Biomass and biological wastes are another important source of renewable energy in the region Central America and the Caribbean could replace between 10% and 50% of their gasoline consumption through the production of ethanol generated from sugar cane. * LAC: Latin American and the Caribbean Hydropower The region as a whole relies heavily on hydroelectricity (Brazil, Colombia, etc.) The region holds 21 % of global hydro-generation capacity. Most countries in the region use already a good portion of their hydraulic potential to generate electricity. Most countries operate on the multi-megawatt range. However, small hydropower should be

exploited as a good alternative given the high rainfall indices and rough topography of many countries. Source: Huacuz, J., 2003 Br a Co z il lo m bi a Pe r M u ex i V en c o ez ue

A rg la en ti n a Bo li v ia Ch i Ec l e ua d Pa or ra gu a G y uy Co an sta a

Ri G ua ca te m a H on l a du ra Pa s na Su m a ri El nam e Sa l D vad om or .R

e U p. ru g N uay ica ra gu a Cu ba H ai Ja t i m a Ba ica rb ad Tr os

in G id ad rena da & To ba go Power (MW) Hydropower, cont. Hydropower Potential LAC 160,000.00 140,000.00 120,000.00

100,000.00 80,000.00 60,000.00 40,000.00 20,000.00 0.00 Source: OLADE, 2005. Energy Statistics Report 2005 Solar Energy Thanks to its low cost is becoming an attractive means of bringing electricity to isolated rural communities. The first solar cells cost around $200 dollars per watt. Today they cost less than $3 dollars per watt.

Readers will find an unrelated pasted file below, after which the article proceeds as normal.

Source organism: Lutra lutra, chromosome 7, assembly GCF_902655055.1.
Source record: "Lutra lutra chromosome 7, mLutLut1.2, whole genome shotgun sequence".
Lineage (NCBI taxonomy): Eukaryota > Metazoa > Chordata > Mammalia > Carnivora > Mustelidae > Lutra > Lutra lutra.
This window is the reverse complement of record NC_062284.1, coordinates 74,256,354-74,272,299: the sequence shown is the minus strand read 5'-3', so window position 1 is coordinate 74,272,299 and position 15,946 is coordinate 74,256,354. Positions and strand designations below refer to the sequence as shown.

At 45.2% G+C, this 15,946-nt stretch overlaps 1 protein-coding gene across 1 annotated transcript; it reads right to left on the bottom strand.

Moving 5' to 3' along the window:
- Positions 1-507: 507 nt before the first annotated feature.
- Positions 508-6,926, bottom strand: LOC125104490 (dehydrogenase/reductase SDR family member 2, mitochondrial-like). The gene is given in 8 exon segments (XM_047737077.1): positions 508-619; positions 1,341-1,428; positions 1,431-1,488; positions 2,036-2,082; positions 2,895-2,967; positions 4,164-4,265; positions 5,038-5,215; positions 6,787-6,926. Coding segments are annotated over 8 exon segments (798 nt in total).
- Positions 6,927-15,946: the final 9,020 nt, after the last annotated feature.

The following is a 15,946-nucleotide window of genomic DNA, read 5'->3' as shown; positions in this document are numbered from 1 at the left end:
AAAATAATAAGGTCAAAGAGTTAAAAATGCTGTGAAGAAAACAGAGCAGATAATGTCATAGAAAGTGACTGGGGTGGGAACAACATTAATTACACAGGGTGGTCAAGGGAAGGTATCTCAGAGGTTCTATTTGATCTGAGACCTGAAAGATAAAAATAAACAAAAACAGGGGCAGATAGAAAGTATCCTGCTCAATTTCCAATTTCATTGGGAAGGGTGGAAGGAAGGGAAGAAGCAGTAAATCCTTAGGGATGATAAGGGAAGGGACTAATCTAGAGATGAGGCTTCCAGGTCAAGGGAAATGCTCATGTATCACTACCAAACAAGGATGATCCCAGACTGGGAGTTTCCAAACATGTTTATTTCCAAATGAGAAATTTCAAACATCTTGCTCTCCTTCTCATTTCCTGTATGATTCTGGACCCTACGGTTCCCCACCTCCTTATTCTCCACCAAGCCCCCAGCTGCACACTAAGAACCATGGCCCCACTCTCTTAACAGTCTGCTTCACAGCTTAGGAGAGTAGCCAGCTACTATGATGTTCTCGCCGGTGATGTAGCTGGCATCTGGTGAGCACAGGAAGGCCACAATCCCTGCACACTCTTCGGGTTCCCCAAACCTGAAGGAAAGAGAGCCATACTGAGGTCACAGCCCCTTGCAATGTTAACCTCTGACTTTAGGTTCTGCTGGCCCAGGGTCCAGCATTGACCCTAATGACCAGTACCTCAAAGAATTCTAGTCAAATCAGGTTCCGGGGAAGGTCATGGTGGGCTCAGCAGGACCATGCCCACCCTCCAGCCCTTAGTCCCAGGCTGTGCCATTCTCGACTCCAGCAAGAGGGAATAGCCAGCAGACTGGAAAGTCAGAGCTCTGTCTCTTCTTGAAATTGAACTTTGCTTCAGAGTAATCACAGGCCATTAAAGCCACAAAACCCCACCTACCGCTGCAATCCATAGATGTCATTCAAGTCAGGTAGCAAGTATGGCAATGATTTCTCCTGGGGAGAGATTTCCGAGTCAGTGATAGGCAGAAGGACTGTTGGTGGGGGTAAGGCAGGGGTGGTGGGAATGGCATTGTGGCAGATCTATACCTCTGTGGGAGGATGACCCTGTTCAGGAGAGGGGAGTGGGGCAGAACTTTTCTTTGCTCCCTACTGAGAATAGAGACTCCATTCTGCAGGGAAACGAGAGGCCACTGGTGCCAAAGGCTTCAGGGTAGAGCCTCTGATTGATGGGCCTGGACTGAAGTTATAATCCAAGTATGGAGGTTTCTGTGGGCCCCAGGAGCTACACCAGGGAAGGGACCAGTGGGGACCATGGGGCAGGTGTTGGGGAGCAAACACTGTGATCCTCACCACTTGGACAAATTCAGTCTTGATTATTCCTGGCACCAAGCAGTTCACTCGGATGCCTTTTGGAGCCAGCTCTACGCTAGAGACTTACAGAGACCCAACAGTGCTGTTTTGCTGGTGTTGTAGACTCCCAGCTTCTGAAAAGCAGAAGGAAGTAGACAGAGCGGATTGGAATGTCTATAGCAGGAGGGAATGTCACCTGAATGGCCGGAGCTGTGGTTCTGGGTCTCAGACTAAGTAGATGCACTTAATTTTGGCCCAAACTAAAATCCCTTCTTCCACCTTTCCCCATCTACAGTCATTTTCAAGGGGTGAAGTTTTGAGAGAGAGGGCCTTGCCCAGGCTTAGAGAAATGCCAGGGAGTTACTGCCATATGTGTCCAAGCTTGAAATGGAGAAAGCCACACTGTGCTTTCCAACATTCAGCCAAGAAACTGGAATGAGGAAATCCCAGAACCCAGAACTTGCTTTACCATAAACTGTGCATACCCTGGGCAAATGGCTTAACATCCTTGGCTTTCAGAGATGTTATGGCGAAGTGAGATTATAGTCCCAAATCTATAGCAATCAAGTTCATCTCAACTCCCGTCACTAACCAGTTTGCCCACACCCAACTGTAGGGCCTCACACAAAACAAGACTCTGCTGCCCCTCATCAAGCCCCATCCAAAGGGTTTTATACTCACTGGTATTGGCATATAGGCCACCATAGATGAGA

Peru- Sustainable Rural Electrification: Installation of 12,500 Photovoltaic systems in rural households ill-suited for grid extension in four regions of the country. Chile- Rural Electrification Program: IDB financed US$40 million. Nearly 1,000 one-house photovoltaic systems have been installed in isolated rural dwellings. Geothermal Energy Costa Rica generates 98 percent of its electricity through renewable sources, thanks in part to a growing reliance on geothermal energy. Mexico is now the worlds third largest producer of geothermal electricity. It generates 953 MW for around 6,600 GWh of geothermal energy per year, contributing 3.1% to the Mexicos electricity supply (global geothermal supply is 0.442%). Studies have shown a potential for 3,650 MW (20,460 GWh) that could provide more than 12% of total electricity generation. Source: Gawell & Greenberg, 2007. 2007 Interim Report, Update on World

Geothermal Dev. Wind Energy Most commercial RE alternative in the developed world. Estimated $71 billion invested in RE worldwide in 2007, of which 47% was for wind. Principal component for decarbonizing society since free of GHG emissions New materials, turbine designs and new technologies have slashed the cost per watt Wind Energy LAC Good experiences with pilot projects at different levels: Costa Rica (commercial), Colombia (technical cooperation). Brazil: Rapidly increasing its wind installed capacity: 2006: 28MW 2007: 237 MW Expected increase from new projects: 1400 MW